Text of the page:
In Chicago, owner-occupied buildings with 6 or fewer units are exempt from the Chicago Landlord Tenant ordinance. This means renters in these buildings only have the protection of Illinois state rental laws, which are less thorough.
Banks that take property in foreclosure may hold on to these properties for a few months or years before reselling them. If a bank takes over the building they generally will do some basic remodeling to empty apartments and they may force out any existing tenants.

Banks can be tough to reach for maintenance problems. They will probably try to sell the building while you're living there. This means you may have people trying to view your apartment while you're living there. If the building sells, the new owner may end your lease early.
Every year your landlord must pay property taxes for the prior year in two installments. If they don't pay the taxes, the balance due can be sold by the county to an outside party. If the owner does not pay back the debt within a certain amount of time, the outside party gets the whole building.
If an owner borrows money to buy a property and doesn't repay it on time, the lender can take the property. In Illinois this must be done through the courts. The process is called foreclosure.

It takes an average of 1-2 years for a foreclosure case to get through the court system. However, once it's completed the bank has a right to remove all tenants with 60 days written notice.
Major debts owed on a property are called liens. These can include past due water bills, major repair costs, unpaid condo fees and mortgages.

Please note that RentConfident does not count mortgages as abnormal debts.
Chicago requires all buildings to stay in line with their building safety code. If a building fails an inspection, the reasons for failure are called code violations. Chicago designates a select number of code violations as "severe."

The city or county may sue the landlord if the problem is sufficiently serious, in which case the landlord can be fined or the building shut down until the problem is fixed. Any lawsuits of this nature are tallied here under "Building Court Cases."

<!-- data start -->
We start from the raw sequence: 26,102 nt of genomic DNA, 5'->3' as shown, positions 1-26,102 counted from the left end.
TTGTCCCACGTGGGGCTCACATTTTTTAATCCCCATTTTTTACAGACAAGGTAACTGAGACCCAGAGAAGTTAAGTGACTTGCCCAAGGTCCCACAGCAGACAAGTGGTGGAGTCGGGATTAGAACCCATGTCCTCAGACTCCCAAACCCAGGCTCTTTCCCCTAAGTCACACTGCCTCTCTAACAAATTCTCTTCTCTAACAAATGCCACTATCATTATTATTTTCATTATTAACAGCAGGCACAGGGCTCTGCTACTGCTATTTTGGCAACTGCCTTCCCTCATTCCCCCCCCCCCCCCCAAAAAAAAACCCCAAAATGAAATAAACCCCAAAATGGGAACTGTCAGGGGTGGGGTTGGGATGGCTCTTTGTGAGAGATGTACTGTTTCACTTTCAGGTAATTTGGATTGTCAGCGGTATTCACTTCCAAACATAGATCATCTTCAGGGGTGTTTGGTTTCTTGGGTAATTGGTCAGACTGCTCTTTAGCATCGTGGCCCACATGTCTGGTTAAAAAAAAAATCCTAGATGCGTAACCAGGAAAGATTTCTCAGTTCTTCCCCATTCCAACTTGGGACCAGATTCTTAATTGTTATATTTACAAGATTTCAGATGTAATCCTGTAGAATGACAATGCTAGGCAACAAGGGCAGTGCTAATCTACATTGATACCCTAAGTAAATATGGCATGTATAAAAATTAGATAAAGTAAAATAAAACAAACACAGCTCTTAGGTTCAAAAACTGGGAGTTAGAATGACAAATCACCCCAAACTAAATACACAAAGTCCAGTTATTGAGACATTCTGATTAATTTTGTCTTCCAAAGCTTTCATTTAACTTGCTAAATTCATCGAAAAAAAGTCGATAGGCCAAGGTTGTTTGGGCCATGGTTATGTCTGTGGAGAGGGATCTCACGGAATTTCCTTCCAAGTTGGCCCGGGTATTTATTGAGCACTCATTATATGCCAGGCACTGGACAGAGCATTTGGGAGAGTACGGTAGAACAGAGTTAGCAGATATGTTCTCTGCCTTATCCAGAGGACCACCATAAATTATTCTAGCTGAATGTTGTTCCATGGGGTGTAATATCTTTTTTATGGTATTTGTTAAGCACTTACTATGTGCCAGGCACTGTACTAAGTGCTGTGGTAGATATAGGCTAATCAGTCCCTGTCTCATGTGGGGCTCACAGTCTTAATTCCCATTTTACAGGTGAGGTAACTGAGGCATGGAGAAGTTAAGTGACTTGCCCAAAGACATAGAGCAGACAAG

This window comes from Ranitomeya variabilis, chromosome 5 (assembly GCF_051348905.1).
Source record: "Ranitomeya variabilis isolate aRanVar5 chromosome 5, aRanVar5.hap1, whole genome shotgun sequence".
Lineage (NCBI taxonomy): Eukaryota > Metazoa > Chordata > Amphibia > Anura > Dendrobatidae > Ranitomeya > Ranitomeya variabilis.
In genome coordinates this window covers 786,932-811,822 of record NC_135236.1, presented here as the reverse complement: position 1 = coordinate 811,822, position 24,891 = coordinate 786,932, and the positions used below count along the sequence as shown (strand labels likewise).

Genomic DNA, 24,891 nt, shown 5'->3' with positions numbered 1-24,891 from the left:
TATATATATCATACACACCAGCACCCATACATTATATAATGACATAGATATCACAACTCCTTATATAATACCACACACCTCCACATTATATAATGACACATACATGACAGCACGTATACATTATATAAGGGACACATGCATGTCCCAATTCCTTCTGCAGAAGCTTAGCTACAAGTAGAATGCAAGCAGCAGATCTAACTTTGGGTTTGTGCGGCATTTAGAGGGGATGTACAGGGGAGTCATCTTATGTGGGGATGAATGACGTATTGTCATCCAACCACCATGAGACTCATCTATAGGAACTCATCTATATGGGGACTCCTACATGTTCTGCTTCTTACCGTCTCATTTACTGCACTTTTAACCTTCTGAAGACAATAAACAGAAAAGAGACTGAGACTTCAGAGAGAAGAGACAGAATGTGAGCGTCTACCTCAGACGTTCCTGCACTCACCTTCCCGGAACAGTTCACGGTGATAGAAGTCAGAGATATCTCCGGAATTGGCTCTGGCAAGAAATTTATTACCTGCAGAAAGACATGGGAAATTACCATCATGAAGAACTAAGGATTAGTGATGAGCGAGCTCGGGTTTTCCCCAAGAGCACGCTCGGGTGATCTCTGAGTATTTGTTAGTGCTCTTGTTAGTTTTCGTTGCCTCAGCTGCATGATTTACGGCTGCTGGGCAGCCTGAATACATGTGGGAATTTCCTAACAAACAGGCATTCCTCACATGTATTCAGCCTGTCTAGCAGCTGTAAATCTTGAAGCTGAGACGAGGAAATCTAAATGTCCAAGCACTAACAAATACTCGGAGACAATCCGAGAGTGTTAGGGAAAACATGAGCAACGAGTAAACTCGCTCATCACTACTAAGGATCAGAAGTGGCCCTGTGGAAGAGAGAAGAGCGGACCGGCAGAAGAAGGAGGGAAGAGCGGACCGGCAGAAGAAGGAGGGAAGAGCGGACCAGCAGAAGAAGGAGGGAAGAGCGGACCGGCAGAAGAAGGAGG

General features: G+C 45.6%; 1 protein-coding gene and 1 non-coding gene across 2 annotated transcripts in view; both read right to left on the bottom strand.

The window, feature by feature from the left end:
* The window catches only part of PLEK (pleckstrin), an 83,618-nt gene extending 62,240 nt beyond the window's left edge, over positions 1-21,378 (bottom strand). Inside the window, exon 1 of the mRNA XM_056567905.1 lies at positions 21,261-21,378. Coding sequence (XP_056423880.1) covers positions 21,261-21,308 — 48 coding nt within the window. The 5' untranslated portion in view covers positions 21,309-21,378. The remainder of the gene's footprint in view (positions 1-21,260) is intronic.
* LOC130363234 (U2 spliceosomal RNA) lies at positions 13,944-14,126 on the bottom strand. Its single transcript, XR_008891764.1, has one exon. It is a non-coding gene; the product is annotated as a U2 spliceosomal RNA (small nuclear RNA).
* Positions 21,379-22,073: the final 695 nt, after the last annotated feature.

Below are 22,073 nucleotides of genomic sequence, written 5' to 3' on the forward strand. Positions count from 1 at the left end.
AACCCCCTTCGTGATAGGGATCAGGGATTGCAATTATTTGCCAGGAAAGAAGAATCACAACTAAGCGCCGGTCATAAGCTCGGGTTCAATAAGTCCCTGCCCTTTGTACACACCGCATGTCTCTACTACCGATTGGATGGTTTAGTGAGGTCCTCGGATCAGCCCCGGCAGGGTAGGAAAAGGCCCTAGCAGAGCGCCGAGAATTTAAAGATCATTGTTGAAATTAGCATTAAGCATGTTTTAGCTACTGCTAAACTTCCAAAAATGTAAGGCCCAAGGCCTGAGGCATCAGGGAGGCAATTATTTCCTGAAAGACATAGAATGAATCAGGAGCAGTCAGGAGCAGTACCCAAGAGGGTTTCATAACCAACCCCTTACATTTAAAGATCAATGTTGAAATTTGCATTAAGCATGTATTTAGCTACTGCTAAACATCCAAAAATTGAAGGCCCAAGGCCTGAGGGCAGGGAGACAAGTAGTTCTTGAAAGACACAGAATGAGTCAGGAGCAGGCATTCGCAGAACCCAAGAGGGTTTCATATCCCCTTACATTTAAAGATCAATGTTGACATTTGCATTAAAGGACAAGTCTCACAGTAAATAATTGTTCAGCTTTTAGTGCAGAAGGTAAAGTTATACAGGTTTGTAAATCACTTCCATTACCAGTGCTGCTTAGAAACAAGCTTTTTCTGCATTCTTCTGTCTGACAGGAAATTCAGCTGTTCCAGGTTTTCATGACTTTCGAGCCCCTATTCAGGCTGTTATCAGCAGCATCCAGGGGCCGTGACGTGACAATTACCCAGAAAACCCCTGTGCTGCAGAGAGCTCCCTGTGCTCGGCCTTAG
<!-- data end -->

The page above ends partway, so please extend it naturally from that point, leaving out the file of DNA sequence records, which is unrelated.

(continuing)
If an owner wants to do major work on a property they tell the city about it and pay for a building permit. The city will review their plans and the companies they've hired to do the work to make sure the work is done safely.

A very recent permit for a building means you should expect construction noise while living there.

If you see signs of major work at the building and there is no permit on file, the work may not be up to code.
Renters' rights in Chicago are subject to either the city or state laws, depending on the size of the building and whether or not the landlord lives on site. The Chicago city laws offer far greater protection for tenants than the state laws. These laws are called landlord-tenant ordinances.
Chicago is governed by a mayor and a city council. The council consists of 50 aldermen. Each alderman represents the interests of their own ward. City services like tree trimming, trash pickup, overnight parking permits and street repair are often handled through your local alderman's office.
The Chicago Police Department divides Chicago into 22 districts, each with its own police building and dedicated staff of cops. The districts are in turn split into over 200 smaller "beats," which have consistent beat officers on patrol. Police beats are the smallest subdivisions of the city for which statistical crime data is available.
There are approximately 350 sites in Chicago that have been deemed worth preserving for their historic significance. Some are individual buildings or landmarks, others are entire neighborhoods.

If a property is in a Historic District, the owner may have to cut through a lot of red tape to make any changes to the building. You may be restricted from making any changes to the yard, installing window air conditioners or otherwise changing the look of the building exterior. Talk with the landlord about how historic preservation efforts will affect your lease.

This is a sample version of the RentConfident Fingerprint Report.

It is based on an actual report, but all information that could possibly identify the original locations has been replaced with fake data.

Please note that political, demographic and crime data in this report reflects the data that was available as of March 17, 2015. It is not updated to reflect current information.